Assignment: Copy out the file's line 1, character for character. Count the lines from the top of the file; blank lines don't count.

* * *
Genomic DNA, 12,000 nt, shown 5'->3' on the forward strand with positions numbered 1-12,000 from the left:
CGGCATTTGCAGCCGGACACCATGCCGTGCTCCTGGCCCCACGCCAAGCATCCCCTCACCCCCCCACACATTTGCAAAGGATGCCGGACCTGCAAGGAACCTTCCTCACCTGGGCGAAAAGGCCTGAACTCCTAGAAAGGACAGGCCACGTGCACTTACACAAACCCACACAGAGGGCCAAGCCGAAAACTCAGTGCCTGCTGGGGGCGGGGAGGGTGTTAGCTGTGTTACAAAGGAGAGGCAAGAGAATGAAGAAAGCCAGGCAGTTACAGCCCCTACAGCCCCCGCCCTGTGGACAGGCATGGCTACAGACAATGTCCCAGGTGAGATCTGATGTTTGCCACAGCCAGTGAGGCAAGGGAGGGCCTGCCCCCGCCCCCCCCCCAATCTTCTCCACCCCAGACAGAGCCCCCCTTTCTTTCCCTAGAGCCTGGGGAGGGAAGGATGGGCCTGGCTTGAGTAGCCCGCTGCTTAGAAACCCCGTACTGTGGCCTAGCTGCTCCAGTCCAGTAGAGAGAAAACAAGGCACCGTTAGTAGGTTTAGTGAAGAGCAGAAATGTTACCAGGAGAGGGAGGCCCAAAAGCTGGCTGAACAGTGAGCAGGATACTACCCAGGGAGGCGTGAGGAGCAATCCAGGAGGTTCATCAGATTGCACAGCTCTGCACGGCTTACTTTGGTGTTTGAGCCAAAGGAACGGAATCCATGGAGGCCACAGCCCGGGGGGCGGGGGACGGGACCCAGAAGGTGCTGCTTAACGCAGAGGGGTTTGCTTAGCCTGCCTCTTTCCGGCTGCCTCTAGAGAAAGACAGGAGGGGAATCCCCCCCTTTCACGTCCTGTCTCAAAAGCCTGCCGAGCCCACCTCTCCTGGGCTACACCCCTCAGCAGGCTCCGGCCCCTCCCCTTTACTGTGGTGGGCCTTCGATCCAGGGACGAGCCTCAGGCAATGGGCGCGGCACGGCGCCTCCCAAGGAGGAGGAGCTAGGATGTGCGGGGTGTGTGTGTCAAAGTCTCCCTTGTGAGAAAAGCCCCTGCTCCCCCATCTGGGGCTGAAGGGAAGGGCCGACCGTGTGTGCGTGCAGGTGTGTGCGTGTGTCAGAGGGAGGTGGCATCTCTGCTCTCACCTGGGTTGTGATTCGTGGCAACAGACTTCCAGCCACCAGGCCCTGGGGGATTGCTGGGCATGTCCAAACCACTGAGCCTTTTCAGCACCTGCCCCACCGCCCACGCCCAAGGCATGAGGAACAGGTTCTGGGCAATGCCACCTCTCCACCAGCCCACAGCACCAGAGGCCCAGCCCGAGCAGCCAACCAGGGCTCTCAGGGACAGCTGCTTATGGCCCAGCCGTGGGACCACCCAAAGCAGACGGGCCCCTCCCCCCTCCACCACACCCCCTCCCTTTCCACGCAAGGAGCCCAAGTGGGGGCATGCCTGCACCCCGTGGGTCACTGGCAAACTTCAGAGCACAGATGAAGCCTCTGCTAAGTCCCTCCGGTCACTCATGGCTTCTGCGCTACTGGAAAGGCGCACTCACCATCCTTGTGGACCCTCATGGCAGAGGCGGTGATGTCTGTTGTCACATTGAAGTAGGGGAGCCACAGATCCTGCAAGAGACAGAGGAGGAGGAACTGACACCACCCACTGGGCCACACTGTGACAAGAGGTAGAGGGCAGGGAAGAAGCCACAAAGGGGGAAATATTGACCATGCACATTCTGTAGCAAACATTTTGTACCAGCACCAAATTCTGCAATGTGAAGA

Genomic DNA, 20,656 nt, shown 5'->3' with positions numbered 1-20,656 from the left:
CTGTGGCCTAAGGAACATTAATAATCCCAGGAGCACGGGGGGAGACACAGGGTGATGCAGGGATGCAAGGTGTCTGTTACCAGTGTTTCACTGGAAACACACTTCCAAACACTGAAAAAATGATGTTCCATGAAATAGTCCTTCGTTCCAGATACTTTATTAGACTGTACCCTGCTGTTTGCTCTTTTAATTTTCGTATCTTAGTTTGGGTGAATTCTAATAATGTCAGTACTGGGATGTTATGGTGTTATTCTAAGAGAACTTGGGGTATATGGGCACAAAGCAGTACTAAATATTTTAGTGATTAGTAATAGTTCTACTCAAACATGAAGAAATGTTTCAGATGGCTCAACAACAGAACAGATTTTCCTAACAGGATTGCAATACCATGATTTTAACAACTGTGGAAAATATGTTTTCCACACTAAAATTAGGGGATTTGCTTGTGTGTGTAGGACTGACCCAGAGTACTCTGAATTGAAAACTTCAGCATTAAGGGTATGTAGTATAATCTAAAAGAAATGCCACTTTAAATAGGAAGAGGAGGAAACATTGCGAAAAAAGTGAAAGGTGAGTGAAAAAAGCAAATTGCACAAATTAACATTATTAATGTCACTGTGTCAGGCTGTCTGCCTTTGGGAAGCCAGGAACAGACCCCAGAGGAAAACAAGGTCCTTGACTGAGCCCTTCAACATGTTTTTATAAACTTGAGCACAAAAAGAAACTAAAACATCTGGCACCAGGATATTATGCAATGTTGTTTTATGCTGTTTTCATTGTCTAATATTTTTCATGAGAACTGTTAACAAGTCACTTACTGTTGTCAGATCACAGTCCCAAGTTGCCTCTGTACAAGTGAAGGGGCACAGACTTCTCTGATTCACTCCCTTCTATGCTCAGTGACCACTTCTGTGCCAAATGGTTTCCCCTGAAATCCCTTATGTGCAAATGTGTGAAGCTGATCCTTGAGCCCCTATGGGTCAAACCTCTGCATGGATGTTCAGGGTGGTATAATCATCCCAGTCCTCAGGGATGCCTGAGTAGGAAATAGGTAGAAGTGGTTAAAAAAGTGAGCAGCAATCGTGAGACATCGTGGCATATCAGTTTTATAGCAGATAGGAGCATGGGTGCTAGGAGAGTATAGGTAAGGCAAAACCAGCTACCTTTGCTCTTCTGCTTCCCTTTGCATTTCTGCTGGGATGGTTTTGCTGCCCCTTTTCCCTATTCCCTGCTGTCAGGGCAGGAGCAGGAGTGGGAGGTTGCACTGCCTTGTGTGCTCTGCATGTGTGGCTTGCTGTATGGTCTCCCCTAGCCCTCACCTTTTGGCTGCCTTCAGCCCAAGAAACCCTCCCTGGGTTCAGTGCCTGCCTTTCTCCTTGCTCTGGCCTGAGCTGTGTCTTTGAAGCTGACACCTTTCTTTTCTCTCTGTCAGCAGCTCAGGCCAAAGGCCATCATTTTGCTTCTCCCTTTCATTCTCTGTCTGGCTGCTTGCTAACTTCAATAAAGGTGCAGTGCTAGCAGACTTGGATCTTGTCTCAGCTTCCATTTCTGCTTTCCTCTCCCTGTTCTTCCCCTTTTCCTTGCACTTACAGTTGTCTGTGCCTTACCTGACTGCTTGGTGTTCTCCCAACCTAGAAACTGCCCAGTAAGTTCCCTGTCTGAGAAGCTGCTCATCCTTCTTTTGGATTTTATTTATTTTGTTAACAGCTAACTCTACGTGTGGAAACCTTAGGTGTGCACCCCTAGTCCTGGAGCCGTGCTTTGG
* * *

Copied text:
Genomic DNA, 12,000 nt, shown 5'->3' on the forward strand with positions numbered 1-12,000 from the left: